Yesterday we talked about a perfume that is generally considered better than it should have been. Today we go the other way, to re-examine a popular fragrance the perfume community agrees is dreck. YSL Black Opium was released in 2014 (the eau de toilette followed earlier this year), and the response was generally hostile and usually used stronger words than Angela did in her NST review. And who can argue? A generic gourmand fruitchouli, sweeter than necessary, and completely redundant on a Sephora shelf that includes dozens of similar specimens. The fact that this YSL perfume dares use the name Opium has enraged just about everyone, and with a good reason. And to end the farce, four perfumers have signed on this thing, making Black Opium literally a perfume designed by a committee.
But I have something to say in its defense.
While I doubt I could have picked Black Opium from a lineup of its peers (pears?), I can actually wear a spray or two without jumping out of my skin. The husband has said that I project to high heaven, but in a nice cozy way that he kind of enjoys. I'm okay with that. After the generic opening of pink pepper and flowers that have never appeared in nature comes the sweet vanilla syrup. There's supposed to be a strong coffee note, but if Black Opium were a blended Starbucks drink the barista would have been fired for going crazy with the syrup on your grande pear latte. All the washed up patchouli can't make up for it. And yet...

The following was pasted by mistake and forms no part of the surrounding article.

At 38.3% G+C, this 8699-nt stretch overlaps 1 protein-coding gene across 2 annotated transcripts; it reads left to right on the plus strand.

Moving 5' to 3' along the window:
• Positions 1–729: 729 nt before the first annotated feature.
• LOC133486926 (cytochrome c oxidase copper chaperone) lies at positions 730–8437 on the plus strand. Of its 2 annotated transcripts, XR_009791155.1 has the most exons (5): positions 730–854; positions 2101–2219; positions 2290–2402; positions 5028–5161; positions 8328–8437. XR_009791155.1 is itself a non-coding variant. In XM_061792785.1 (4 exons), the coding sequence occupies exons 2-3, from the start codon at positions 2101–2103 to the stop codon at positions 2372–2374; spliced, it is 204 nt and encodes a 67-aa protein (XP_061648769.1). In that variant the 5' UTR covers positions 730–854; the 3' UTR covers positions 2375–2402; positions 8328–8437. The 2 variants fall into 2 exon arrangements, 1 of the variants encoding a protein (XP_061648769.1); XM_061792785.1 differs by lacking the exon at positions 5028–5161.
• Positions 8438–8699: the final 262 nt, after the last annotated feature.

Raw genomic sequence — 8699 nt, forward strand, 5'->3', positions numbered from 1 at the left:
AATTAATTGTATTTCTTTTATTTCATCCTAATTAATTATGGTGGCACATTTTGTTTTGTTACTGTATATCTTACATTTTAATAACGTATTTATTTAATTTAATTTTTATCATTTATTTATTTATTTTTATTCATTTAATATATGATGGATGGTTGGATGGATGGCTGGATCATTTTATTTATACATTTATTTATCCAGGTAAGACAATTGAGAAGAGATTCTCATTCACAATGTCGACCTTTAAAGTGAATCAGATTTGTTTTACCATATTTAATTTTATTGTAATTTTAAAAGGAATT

It's pleasant. I've smelled worse. You smelled worse. YSL did worse (I hated Elle, Manifesto, Baby Doll, and their eleventy million flankers). This one is more vanillic, more fuzzy, and consciously aims to a demographic to which I don't belong. It doesn't deserve the Opium association nor a place on a shelf that also holds the great Yves Saint Laurent vintage perfumes (Rive Gauche, Y, Nu, and even Yvresse and Cinema, most of them I own in several concentrations and regularly sacrifice virgins to their greatness), but this is not the reason to erect barricades in front of either YSL headquarters or L'Oreal who holds their perfume license. They've all given us bigger reasons to be cranky.
Yves Saint Laurent Black Opium eau de parfum ($25, 1/3 oz) can be found in every department store under the sun and at Sephora (the small size I mentioned above is a Sephora exclusive, elsewhere you can get regular bottles starting from around $67 per 1 oz).
Image: Forbidden Fruit- Pear by Kyle Bean and Aaron Tilley, 2014.